•Brewin, D., Koren, A., Morgan, B., Shipley, S., & Hardy, R. L. (2014). Behind closed doors: School nurses and sexual education. The Journal of School Nursing, 30(1), 31–41.
•O’Connor, S. (2012). School nursing: Promoting self-esteem in adolescents. Community Practitioner, 85(1), 34–36.
•Smart, K. A., Parker, R. S., Lampert, J., & Sulo, S. (2012). Speaking up: Teens voice their health information needs. The Journal of School Nursing, 28(5), 379–388.
•Larsson, M., Björk, M., Ekebergh, M., & Sundler, A. J. (2014). Striving to make a positive difference: School nurses’ experiences of promoting the health and well-being of adolescent girls. The Journal of School Nursing, 30(5), 358–365.
•Ramos, M. M., Greenberg, C., Sapien, R., Bauer-Creegan, J., Hine, B., & Geary, C. (2013). Behavioral health emergencies managed by school nurses working with adolescents. Journal of School Health, 83(10), 712–717.
•Suydam, L., & Garcia, A. (2010). School nurses connect schools and parents from home to homeroom to prevent teen medicine abuse. NASN School Nurse, 25(4), 170–171.
Access the following resources by clicking the links provided. Please note that URLs change frequently. Permissions for the following links have been either granted or deemed appropriate for educational use at the time of course publication.
•U.S. Department of Education. (n.d.). FERPA general guidelines for students. Retrieved from http://www2.ed.gov/policy/gen/guid/fpco/ferpa/students.html
•U.S. Department of Health & Human Services. (n.d.). Does the HIPAA Privacy Rule allow parents the right to see their children’s medical records? Retrieved from http://www.hhs.gov/ocr/privacy/hipaa/faq/right_to_access_medical_records/227.html
•U.S. Department of Health & Human Services. (n.d.). Understaffing health information privacy. Retrieved from http://www.hhs.gov/ocr/privacy/hipaa/understanding/index.html
You are the parent of two teenagers and an active PTA member at their school. The principal approached you about an upcoming professional gathering for middle- and high-school nurses in your district. She asked you to make a short presentation on school health privacy and how it can affect nurse-student care within the teen population, where personal health issues and privacy concerns often collide.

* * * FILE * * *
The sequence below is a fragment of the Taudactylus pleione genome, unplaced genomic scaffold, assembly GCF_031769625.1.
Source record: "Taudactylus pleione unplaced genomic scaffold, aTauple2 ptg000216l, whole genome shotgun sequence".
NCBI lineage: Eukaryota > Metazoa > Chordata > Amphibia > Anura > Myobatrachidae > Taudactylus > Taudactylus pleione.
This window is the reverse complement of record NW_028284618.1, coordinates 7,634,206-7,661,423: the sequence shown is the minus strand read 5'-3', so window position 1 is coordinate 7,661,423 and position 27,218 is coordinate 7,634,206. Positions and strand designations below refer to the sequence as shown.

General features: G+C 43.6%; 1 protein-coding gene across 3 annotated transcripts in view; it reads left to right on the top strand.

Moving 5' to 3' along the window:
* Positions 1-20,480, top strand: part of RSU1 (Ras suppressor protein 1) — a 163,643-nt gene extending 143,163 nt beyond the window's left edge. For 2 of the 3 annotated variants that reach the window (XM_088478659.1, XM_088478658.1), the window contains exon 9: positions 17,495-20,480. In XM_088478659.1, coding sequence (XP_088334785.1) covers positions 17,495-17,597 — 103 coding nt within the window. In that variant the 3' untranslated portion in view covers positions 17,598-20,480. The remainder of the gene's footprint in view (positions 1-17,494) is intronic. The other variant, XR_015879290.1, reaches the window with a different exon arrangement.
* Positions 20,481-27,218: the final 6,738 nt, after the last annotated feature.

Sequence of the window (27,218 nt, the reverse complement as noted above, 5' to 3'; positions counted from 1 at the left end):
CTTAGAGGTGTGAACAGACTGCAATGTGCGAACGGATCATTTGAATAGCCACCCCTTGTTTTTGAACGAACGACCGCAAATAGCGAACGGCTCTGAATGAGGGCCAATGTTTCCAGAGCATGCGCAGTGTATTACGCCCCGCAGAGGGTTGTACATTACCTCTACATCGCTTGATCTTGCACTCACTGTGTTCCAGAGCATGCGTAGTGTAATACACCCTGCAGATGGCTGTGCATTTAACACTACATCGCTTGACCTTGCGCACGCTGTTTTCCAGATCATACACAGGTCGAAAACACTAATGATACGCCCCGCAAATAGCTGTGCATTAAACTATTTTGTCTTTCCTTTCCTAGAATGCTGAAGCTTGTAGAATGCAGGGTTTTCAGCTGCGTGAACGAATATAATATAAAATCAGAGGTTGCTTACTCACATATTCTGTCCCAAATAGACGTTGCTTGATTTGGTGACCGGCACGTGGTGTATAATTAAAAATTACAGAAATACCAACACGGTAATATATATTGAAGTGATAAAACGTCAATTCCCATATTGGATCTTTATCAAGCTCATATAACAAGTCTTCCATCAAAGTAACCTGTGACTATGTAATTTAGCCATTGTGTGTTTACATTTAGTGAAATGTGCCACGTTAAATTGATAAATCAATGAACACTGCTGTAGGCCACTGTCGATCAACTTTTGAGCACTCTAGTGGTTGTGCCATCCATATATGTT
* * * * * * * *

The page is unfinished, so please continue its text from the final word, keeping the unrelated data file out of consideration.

Research and gather information about the issues facing school nurses in your state of licensure, as well as state and federal privacy laws that govern your school health privacy information. You will also need to learn about the legal limitations and responsibilities of the school nurse.
Create a 6–8-slide PowerPoint presentation that examines the privacy issues unique to nurses serving the high-school age population. Address the following:
•Describe the types of health and wellness issues that can affect adolescents in their high-school years. Be sure you think beyond the usual things and really research the types of issues that are affecting young people today.
•Explain how privacy laws can impact the school nurse in regard to patient safety and health outcomes for adolescents.
•Explain how privacy laws benefit the student, the school, and the school nurse.
•Recommend two specific evidence-based ethical strategies regarding health and wellness privacy communications in a school environment.
Use the notes section of each slide to expand your points and cite your supporting evidence. Also, include a title slide and a reference slide that lists the resources you used in this assessment.
Be creative. Consider your intended audience.
Your presentation should meet the following requirements:
•Written communication: Written communication should be free of errors that detract from the overall message.
•References: Include a reference slide with a minimum of three references; a majority of these should be peer-reviewed sources. All resources should have been published within the last 5 years.
•APA format: Resources and citations should be formatted according to current APA style and formatting.
•Length: 6–8 slides.